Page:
Eventually, the construction project was completed, and Modica paid Max everything he was required to pay Max pursuant to the Construction Manager contract.   Despite this, M & V Concrete, as well as the general contractor and another subcontractor, filed mechanic's liens against Modica's property, alleging that they were not paid in full for their work (see Lien Law § 3).

M  & V Concrete commenced this action against Modica and others, seeking to enforce its mechanic's lien.   Modica then commenced a third-party action against Max and others.   Alleging, inter alia, that Max was obligated under an indemnification provision in the Construction Manager contract to indemnify him for any money he had to spend to satisfy the mechanic's liens imposed against his property, and that Max failed to fulfill that obligation, Modica asserted a third-party cause of action against Max for contractual indemnification.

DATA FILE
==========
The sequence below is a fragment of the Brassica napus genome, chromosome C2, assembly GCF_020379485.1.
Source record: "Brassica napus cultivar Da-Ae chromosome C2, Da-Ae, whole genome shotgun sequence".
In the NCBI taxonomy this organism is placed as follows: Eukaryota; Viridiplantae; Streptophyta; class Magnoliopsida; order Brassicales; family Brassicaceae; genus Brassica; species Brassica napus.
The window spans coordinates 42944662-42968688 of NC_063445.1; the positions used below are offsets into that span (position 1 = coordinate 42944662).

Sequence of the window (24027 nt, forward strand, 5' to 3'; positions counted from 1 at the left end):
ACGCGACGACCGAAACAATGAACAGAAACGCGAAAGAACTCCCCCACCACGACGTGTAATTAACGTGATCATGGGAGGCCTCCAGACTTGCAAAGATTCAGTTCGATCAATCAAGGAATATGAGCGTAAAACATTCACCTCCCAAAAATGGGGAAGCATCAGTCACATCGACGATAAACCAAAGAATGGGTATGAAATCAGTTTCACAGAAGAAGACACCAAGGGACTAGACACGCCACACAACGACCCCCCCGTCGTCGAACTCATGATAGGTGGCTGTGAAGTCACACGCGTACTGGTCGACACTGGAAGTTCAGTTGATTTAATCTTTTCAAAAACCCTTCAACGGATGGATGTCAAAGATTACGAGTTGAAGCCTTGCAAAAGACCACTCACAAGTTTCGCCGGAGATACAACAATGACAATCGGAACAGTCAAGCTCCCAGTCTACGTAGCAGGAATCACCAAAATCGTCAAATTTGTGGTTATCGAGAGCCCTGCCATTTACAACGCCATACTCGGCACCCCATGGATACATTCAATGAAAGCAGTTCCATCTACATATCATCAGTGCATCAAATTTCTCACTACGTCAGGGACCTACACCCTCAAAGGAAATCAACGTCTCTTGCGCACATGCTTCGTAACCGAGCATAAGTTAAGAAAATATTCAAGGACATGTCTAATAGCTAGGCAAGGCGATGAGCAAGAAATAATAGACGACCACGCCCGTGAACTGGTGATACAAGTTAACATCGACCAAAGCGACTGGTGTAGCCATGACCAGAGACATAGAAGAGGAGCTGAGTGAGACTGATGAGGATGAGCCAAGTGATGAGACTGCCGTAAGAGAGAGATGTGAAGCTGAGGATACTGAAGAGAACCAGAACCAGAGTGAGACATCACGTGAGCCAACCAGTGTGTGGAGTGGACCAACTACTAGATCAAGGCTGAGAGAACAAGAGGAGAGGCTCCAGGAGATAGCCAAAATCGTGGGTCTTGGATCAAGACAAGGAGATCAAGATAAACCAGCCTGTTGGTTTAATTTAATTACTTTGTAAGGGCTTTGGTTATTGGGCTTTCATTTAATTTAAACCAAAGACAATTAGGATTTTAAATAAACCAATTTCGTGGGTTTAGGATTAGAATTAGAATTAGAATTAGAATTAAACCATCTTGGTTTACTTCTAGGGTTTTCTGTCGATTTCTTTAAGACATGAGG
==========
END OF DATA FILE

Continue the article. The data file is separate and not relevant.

“ ‘The right to contractual indemnification depends upon the specific language of the contract’ ” (Sherry v. Wal-Mart Stores E., L.P., 67 AD3d 992, 994, quoting George v. Marshalls of MA, Inc., 61 AD3d 925, 930;  Canela v. TLH 140 Perry St., LLC, 47 AD3d 743, 744).   The intent to indemnify must be clearly implied from the language and purposes of the entire agreement and the surrounding circumstances (see Drzewinski v Atlantic Scaffold & Ladder Co., 70 N.Y.2d 774, 777).